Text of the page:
The UK's EU membership fee

Published: 3rd Dec 2018

The UK pays more into the EU budget than it gets back.

In 2017 the UK government paid £13 billion to the EU budget, and EU spending on the UK was forecast to be £4 billion. So the UK’s ‘net contribution’ was estimated at nearly £9 billion.

Each year the UK gets a discount on its contributions to the EU—the ‘rebate’—worth about £5.6 billion last year. Without it the UK would have been liable for £18.6 billion in contributions.

The UK doesn’t pay or "send to Brussels" this higher figure of £18.6 billion, or anything equivalent per week or per day. The rebate is applied straight away (its size is calculated based on the previous year's contributions), so the UK never contributes this much.

The UK’s contributions to the budget vary from year to year, and are forecast to grow towards the end of the decade. They’ve been larger recently than in previous decades.

A membership fee isn’t the same as the total economic cost or benefit of EU membership.

Being in the EU costs money but does it also create trade, jobs and investment that are worth more?

We can be pretty sure about how much cash we put in, but it’s far harder to be sure about how much, if anything, comes back in economic benefits.

£350 million a week doesn’t include the rebate

It’s been claimed that we send £350 million a week to the EU. That misses out the rebate, and it doesn’t represent the total economic costs and benefits of EU membership to the UK.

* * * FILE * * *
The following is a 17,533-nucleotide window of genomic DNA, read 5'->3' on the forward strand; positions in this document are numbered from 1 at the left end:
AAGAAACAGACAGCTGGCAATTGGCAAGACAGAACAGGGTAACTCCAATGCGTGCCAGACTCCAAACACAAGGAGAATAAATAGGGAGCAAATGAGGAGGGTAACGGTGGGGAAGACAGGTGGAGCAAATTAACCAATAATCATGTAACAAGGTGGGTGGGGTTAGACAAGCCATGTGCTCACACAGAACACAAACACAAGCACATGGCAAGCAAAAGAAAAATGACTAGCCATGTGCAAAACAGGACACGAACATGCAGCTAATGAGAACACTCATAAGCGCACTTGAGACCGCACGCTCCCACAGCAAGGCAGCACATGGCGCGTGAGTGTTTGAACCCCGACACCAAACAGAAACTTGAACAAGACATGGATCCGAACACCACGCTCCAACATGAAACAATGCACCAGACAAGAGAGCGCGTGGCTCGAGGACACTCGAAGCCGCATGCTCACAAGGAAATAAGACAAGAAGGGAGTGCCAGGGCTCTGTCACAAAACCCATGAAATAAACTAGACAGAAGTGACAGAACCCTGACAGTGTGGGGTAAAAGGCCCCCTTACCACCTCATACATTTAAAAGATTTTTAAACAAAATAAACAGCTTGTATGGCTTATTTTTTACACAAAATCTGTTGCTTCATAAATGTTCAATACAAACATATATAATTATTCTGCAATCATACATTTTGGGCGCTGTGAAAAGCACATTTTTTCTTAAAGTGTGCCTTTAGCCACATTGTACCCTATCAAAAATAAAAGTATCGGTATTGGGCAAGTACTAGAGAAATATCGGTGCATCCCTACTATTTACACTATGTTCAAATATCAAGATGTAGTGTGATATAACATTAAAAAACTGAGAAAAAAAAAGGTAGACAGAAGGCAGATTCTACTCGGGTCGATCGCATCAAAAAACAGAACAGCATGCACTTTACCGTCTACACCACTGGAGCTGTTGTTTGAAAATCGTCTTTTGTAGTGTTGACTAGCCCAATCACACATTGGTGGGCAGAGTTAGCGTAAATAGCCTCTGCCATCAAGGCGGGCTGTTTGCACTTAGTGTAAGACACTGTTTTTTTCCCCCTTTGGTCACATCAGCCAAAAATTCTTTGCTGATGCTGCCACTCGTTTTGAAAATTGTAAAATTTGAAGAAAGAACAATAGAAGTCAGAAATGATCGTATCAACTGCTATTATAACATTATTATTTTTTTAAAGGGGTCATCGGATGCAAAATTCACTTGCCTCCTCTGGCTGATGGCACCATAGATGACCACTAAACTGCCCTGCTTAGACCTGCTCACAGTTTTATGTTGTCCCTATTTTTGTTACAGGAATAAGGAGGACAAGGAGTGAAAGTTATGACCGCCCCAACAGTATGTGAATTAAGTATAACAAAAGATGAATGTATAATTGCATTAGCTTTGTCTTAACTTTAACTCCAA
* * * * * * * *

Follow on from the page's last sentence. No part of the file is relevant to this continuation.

£350 million is roughly what we would pay to the EU budget without the rebate. The UK actually paid closer to £250 million a week.

The UK Statistics Authority has said the EU membership fee figure of £19 billion a year, or £350 million a week, is "not an amount of money that the UK pays to the EU each year".

Since then, the new chair of the Authority described use of the figure by the Foreign Secretary, Boris Johnson, as “a clear misuse of official statistics”.

The UK gets money back

The government then gets some of that money back, mainly through payments to farmers and for poorer areas of the country such as Wales and Cornwall.

In 2017, the UK's ‘public sector receipts’ are estimated to be £4 billion.

So overall we paid in £8.9 billion more than we got back. 

The Treasury figures note payments the EU makes directly to the private sector, such as research grants. In 2015, these were worth an estimated £1.5 billion, so including them could reduce our net contribution further still.

The money we get back will be spent on things the government may or may not choose to fund upon leaving the EU. It’s not enough to look at the net contribution in isolation because what we get back isn’t fully under our control.

Different figures from different sources

The Treasury's European Union Finances release provides the best figures for the UK’s contributions to the EU budget, according to the ONS.

The Treasury and ONS both publish figures on the subject, but they're slightly different. The ONS also publishes other figures on contributions to EU institutions which don't include all our payments or receipts, which complicates matters.

The ONS figures ultimately come from the Treasury, and the numbers aren't the same because they categorise and account for the payments differently.

The European Commission is still another source of information which shows lower contributions.


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